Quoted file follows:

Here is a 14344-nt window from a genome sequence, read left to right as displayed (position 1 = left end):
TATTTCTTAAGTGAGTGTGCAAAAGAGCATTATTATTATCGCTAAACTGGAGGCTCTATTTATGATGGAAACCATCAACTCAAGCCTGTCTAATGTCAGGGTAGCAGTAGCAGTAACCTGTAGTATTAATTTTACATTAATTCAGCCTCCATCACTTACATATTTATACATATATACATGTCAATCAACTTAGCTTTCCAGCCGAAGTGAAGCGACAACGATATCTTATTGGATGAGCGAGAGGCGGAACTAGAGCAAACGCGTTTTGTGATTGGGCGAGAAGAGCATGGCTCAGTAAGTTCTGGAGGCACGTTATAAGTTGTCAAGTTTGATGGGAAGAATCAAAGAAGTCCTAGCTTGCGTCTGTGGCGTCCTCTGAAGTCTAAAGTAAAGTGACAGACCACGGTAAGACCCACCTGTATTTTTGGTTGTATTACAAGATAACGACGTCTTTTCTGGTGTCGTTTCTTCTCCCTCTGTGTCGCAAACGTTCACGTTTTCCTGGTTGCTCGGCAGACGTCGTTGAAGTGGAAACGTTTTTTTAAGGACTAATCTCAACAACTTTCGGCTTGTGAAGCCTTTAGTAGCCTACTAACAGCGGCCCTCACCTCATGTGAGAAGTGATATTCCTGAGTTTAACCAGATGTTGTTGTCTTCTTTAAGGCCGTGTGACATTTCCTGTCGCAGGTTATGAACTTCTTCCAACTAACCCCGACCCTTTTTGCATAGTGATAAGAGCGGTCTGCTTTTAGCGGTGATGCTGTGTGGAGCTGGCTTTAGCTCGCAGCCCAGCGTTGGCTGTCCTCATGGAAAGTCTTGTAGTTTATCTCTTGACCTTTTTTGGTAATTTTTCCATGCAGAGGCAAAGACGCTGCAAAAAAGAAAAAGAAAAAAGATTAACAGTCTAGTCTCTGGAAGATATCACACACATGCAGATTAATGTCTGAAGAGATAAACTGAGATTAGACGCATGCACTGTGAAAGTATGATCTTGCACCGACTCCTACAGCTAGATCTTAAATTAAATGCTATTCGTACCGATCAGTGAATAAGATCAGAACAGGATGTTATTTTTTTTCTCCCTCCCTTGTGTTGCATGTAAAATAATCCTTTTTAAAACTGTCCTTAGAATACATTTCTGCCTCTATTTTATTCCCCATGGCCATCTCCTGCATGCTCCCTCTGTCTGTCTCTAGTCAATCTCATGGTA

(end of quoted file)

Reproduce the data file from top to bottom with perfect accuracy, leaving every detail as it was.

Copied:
Here is a 14344-nt window from a genome sequence, read left to right as displayed (position 1 = left end):
TATTTCTTAAGTGAGTGTGCAAAAGAGCATTATTATTATCGCTAAACTGGAGGCTCTATTTATGATGGAAACCATCAACTCAAGCCTGTCTAATGTCAGGGTAGCAGTAGCAGTAACCTGTAGTATTAATTTTACATTAATTCAGCCTCCATCACTTACATATTTATACATATATACATGTCAATCAACTTAGCTTTCCAGCCGAAGTGAAGCGACAACGATATCTTATTGGATGAGCGAGAGGCGGAACTAGAGCAAACGCGTTTTGTGATTGGGCGAGAAGAGCATGGCTCAGTAAGTTCTGGAGGCACGTTATAAGTTGTCAAGTTTGATGGGAAGAATCAAAGAAGTCCTAGCTTGCGTCTGTGGCGTCCTCTGAAGTCTAAAGTAAAGTGACAGACCACGGTAAGACCCACCTGTATTTTTGGTTGTATTACAAGATAACGACGTCTTTTCTGGTGTCGTTTCTTCTCCCTCTGTGTCGCAAACGTTCACGTTTTCCTGGTTGCTCGGCAGACGTCGTTGAAGTGGAAACGTTTTTTTAAGGACTAATCTCAACAACTTTCGGCTTGTGAAGCCTTTAGTAGCCTACTAACAGCGGCCCTCACCTCATGTGAGAAGTGATATTCCTGAGTTTAACCAGATGTTGTTGTCTTCTTTAAGGCCGTGTGACATTTCCTGTCGCAGGTTATGAACTTCTTCCAACTAACCCCGACCCTTTTTGCATAGTGATAAGAGCGGTCTGCTTTTAGCGGTGATGCTGTGTGGAGCTGGCTTTAGCTCGCAGCCCAGCGTTGGCTGTCCTCATGGAAAGTCTTGTAGTTTATCTCTTGACCTTTTTTGGTAATTTTTCCATGCAGAGGCAAAGACGCTGCAAAAAAGAAAAAGAAAAAAGATTAACAGTCTAGTCTCTGGAAGATATCACACACATGCAGATTAATGTCTGAAGAGATAAACTGAGATTAGACGCATGCACTGTGAAAGTATGATCTTGCACCGACTCCTACAGCTAGATCTTAAATTAAATGCTATTCGTACCGATCAGTGAATAAGATCAGAACAGGATGTTATTTTTTTTCTCCCTCCCTTGTGTTGCATGTAAAATAATCCTTTTTAAAACTGTCCTTAGAATACATTTCTGCCTCTATTTTATTCCCCATGGCCATCTCCTGCATGCTCCCTCTGTCTGTCTCTAGTCAATCTCATGGTA